Opinion

France and Germany must both change economic strategy

A more balanced economic strategy in the two countries is crucial to help the peripheral countries solve their own predicaments and ensure the sustainability of the euro area.

By: Date: February 13, 2014 Topic: Macroeconomic policy

This op-ed was published in French by Le Monde and in German by Handelsblatt.

The euro was first and foremost a Franco-German project, not only politically but also economically. Thanks to its stability culture, Germany had a strong currency. At times, when the dollar was weak, the D-mark was even too strong, penalizing German exporters in favor of their European competitors. Germany was therefore keen to have France and other EU countries peg their currencies to the D-mark. For its part, France was keen to also have a strong currency (a ‘franc fort’), but it lacked the necessary stability culture. The way to import it was to peg the franc to the D-mark, but politically it was difficult for France to surrender its monetary sovereignty to the Bundesbank. Monetary union was the way to give both countries what they wanted by transferring monetary sovereignty to a European central bank and give it a price stability mandate. And so the euro was born.

Unfortunately right before the creation of the euro, Germany suffered an unexpected shock. Reunification led to massive public expenditures and deficits, to which the Bundesbank reacted by tightening monetary policy to maintain price stability. Thus, when Germany joined the euro its currency was strongly overvalued. The early years of the euro were painful for the ‘sick man of Europe’: unemployment, which had traditionally been low (and always lower than in France), rose steadily, reaching a post-war high of more than 11 per cent (2 points higher than in France) in 2005; public deficits remained persistently above the 3 per cent limit between 2001 and 2005; and public debt reached a record of 68 per cent in 2005.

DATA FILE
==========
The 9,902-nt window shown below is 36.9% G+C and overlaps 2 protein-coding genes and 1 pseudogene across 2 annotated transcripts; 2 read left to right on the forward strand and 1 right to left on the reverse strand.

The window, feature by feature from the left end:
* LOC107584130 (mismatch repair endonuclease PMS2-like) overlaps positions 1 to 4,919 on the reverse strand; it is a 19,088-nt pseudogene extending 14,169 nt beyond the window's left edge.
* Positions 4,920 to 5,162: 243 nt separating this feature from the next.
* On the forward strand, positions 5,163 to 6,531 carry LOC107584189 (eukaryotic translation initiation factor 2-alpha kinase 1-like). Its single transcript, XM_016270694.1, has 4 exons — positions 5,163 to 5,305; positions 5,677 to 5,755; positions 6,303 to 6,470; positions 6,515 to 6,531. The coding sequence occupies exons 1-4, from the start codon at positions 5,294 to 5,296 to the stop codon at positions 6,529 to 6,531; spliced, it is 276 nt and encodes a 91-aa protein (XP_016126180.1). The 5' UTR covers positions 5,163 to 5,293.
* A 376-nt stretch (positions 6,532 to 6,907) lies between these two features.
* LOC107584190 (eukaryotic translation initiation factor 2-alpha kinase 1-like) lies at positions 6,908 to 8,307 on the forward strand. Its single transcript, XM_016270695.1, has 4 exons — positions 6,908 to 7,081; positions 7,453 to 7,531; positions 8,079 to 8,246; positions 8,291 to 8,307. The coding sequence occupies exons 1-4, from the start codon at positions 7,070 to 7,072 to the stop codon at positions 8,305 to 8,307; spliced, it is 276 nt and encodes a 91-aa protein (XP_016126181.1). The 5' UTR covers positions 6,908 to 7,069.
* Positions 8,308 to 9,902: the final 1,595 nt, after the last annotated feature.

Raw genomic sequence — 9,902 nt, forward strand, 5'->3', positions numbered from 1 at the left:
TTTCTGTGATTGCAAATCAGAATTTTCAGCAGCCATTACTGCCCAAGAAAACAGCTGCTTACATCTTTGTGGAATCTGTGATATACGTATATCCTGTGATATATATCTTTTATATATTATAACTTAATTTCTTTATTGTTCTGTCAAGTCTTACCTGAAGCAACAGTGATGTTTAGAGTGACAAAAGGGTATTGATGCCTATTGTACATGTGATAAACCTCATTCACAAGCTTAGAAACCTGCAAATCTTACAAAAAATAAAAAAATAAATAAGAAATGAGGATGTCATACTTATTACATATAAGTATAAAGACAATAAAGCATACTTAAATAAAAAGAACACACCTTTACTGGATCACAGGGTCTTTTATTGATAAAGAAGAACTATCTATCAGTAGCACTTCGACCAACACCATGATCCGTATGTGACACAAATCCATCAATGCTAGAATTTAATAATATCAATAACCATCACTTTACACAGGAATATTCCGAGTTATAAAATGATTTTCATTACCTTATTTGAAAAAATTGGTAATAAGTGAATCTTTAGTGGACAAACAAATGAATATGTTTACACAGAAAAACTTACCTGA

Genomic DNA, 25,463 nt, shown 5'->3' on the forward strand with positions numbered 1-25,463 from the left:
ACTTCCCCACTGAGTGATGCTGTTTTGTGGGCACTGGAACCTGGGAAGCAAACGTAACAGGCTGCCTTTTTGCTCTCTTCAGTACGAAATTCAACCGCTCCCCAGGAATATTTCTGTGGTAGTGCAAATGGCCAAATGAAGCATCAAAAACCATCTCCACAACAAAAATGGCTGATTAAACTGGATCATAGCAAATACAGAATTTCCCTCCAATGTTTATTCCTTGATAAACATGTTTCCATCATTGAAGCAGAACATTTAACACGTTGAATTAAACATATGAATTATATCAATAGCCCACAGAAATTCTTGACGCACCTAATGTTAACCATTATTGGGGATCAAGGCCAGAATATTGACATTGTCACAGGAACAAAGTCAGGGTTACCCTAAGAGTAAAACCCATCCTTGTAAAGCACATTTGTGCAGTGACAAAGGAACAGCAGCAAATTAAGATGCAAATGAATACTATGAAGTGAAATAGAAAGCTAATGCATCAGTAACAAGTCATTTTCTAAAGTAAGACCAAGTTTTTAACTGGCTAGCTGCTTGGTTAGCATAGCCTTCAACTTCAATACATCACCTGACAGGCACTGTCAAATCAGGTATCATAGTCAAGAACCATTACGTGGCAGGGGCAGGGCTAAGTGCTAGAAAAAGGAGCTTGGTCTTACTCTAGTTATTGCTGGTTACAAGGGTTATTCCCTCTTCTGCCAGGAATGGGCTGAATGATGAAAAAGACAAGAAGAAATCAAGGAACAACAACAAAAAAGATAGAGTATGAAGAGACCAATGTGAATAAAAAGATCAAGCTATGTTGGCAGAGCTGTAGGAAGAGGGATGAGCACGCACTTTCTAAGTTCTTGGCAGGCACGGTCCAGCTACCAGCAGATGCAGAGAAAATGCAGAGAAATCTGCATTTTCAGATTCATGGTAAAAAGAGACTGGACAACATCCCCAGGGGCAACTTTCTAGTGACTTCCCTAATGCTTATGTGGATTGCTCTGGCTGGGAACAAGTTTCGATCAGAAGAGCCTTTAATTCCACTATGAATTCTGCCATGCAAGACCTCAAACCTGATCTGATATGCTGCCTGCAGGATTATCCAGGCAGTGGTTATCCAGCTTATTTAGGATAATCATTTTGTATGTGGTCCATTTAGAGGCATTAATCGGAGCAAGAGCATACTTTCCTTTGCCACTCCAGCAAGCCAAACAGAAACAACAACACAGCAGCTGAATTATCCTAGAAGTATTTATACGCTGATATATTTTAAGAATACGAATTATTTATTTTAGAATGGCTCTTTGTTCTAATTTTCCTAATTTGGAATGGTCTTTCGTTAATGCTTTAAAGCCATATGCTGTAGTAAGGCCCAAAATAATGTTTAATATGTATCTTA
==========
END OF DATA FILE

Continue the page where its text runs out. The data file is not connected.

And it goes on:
How did Germany turn the situation around? The short answer is structural adjustment and help from the peripheral euro area countries. The Hartz reforms significantly reduced labor costs and restored German competitiveness. At the same time expansion in the peripheral countries, fuelled partly by German capital flows in search of investment opportunities, helped absorb German output when domestic conditions were subdued. As a result, the German current account balance, which had been negative every year since reunification, turned positive in 2002 and reached more than 5 per cent in 2005, a level where it remained thereafter. Export-led growth transformed Germany into the ‘healthy woman of Europe’, which today enjoys near full employment and balanced budgets. Yet not all is well. The current situation of internal balance but external surplus suggests that Germany’s competitiveness adjustment has gone too far and is especially detrimental to the peripheral euro countries whose turn it is now to restore their competitiveness. Unfortunately adjustment is difficult in a situation where demand is depressed not only at home but also in the rest of the euro area.

Germany alone however cannot rescue the peripheral countries. France, the area’s second largest member, must also do its part. But the country is itself in difficult situation. At the start of the euro, France and Germany had identical unemployment rates, per capita incomes (in purchasing value) and debt-to-GDP ratios. Today the unemployment rate in France is two times higher than in Germany, its per capita income is 15 per cent lower but its debt-to-GDP is 15 per cent higher. Such divergence between the two countries is bad for France and for its capacity to work with Germany to repair the euro project.

Why have France and Germany diverged so much? The simple answer is that they have adopted different economic strategies. Germany has become an extremely open economy, with exports (goods and services) now accounting for more than 50 per cent of GDP, a figure even higher than in small open economies like Sweden or Switzerland. Its economic policy is dominated by its large manufacturing where employers and workers collaborate closely to foster export competitiveness. One way to ensure that the manufacturing sector remains competitive is to squeeze costs in the non-traded sector, where wages have been kept relatively low. By contrast, France has remained a relatively closed economy, with exports now accounting for barely 27 per cent of GDP, a figure even lower than in Italy. Here economic policy is dominated by the interests of public workers and large private firms closely linked to the state, which implies large public expenditure. One way such expenditures (currently equal to 57 per cent of GDP in France compared to only 45 in Germany) largely in favor of the non-traded sector is to tax the traded sector. No wonder the country is losing export competitiveness.